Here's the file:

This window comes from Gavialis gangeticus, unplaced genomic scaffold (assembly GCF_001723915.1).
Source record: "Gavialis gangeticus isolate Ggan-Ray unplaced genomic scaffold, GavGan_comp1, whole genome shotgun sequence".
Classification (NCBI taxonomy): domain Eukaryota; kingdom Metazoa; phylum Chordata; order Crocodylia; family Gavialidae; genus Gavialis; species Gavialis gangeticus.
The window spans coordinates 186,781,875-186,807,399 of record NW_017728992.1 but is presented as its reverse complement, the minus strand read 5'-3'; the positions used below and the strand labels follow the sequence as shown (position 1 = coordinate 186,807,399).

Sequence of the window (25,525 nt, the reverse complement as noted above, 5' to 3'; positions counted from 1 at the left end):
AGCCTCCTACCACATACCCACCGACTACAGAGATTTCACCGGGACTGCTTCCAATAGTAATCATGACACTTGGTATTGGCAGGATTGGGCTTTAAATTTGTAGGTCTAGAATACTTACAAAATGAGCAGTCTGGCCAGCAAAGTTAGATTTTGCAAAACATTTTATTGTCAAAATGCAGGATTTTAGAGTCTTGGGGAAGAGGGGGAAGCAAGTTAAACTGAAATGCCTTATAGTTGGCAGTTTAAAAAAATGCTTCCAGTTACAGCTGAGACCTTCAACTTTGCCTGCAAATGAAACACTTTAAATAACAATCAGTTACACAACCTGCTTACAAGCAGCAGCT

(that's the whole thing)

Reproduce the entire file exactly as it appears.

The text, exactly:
This window comes from Gavialis gangeticus, unplaced genomic scaffold (assembly GCF_001723915.1).
Source record: "Gavialis gangeticus isolate Ggan-Ray unplaced genomic scaffold, GavGan_comp1, whole genome shotgun sequence".
Classification (NCBI taxonomy): domain Eukaryota; kingdom Metazoa; phylum Chordata; order Crocodylia; family Gavialidae; genus Gavialis; species Gavialis gangeticus.
The window spans coordinates 186,781,875-186,807,399 of record NW_017728992.1 but is presented as its reverse complement, the minus strand read 5'-3'; the positions used below and the strand labels follow the sequence as shown (position 1 = coordinate 186,807,399).

Sequence of the window (25,525 nt, the reverse complement as noted above, 5' to 3'; positions counted from 1 at the left end):
AGCCTCCTACCACATACCCACCGACTACAGAGATTTCACCGGGACTGCTTCCAATAGTAATCATGACACTTGGTATTGGCAGGATTGGGCTTTAAATTTGTAGGTCTAGAATACTTACAAAATGAGCAGTCTGGCCAGCAAAGTTAGATTTTGCAAAACATTTTATTGTCAAAATGCAGGATTTTAGAGTCTTGGGGAAGAGGGGGAAGCAAGTTAAACTGAAATGCCTTATAGTTGGCAGTTTAAAAAAATGCTTCCAGTTACAGCTGAGACCTTCAACTTTGCCTGCAAATGAAACACTTTAAATAACAATCAGTTACACAACCTGCTTACAAGCAGCAGCT